Strawberry season is here; enjoy it while it lasts

Published 12:00 am Friday, April 15, 2016

By Amy-Lynn Albertson

Rowan Extension Director

Our local strawberry producers have had a tough time this year in March and then the freeze in April. Harvesting began earlier this week.

In Rowan County, we have nine commercial strawberry producers spread out all over the county. Barrier Farm, Miller Produce, Miller Strawberry Farms and Patterson Farm sell both Pick Your Own (PYO) and pre-picked from the farm.   Wetmore, Cooley, Eagle, Two Pig and Twin Oak all sell at the Salisbury Farmers’ Market or at their roadside stands.

The great majority of North Carolina strawberry farms use the Southeastern plasticulture method. Plants are set out into black plastic mulch in the fall of the year. Irrigation and some fertilization are supplied through drip tape laid under the plastic at the time of planting.

The plants continue to grow during warmer periods during the fall and winter. In late winter and early spring, they start to grow in earnest. Growers protect the early flowers from late frosts (March-April) with overhead irrigation at night.

A technique for frost protection is the use of row covers. The floating row covers are spun bound reemay cloth, made of polypropylene or polyester, and can protect the crop from temperatures as low as 20 degrees.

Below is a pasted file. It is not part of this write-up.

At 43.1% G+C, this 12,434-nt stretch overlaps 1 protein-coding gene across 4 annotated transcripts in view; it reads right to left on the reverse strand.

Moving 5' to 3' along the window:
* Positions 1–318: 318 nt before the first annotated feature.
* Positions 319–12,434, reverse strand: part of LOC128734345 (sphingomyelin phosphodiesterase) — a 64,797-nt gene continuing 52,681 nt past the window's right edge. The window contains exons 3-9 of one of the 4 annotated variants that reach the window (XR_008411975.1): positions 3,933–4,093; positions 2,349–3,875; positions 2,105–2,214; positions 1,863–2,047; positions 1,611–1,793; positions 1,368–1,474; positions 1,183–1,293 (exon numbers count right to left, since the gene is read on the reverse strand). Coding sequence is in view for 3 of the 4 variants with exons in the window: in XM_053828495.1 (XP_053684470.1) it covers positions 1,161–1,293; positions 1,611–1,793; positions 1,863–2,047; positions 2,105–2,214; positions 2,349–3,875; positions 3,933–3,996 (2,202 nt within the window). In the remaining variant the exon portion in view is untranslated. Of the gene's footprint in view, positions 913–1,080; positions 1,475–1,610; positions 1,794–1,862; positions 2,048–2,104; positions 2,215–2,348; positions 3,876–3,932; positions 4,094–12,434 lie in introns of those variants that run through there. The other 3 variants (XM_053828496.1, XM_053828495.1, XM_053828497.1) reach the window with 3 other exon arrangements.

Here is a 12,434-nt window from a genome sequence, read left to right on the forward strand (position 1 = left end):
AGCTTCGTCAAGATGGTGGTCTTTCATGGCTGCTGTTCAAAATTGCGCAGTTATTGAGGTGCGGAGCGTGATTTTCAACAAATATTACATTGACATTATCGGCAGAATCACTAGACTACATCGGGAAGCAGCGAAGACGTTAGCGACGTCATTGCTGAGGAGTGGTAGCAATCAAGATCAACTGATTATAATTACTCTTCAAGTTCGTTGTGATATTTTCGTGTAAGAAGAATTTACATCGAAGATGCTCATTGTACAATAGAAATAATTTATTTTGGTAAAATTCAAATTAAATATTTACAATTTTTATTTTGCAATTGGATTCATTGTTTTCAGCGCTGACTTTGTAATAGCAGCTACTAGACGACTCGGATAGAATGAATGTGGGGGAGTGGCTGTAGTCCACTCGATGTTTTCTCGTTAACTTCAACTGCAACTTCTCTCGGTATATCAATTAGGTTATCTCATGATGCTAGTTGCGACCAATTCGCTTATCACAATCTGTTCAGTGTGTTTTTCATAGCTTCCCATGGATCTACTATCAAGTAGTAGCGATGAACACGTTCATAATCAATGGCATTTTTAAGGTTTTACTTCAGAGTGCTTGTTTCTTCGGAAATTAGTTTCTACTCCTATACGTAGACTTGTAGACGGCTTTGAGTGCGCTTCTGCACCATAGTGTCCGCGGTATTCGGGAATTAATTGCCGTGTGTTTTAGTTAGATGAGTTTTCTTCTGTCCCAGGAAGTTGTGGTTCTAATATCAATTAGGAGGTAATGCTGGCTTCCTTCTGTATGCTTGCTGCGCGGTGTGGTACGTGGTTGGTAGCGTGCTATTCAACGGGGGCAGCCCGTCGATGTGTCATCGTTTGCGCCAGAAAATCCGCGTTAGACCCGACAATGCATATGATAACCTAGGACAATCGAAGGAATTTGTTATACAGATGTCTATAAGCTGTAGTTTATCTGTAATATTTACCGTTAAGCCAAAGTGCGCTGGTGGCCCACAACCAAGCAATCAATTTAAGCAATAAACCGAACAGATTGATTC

Though strawberries are perennial, plasticulture strawberries are grown as annuals, with harvest only seven to eight months after planting and new plants set out every year. Plant density is high (17,500 plants per acre) and the farmers’ investment in the crop is substantial.

Chandler is the variety of strawberry is most widely planted in North Carolina. Chandler is a California variety that is especially adapted to North Carolina conditions. This high-yielding variety produces large, well-colored, juicy fruit.   The harvest season begins in early April in the Coastal Plain and ends in mid-June in the western part of the state. Depending on weather, most farms pick for six to eight weeks.

Locally grown strawberries in Rowan County are available now and, hopefully, on through June. You can find the strawberry farm closest to you by visiting Locally grown strawberries will also be available at the opening day of the Salisbury/Rowan Farmers’ Market this Saturday from 8 a.m.-noon.

If you would like more information on strawberries go to or call the Rowan County Extension Center 704-216-8970.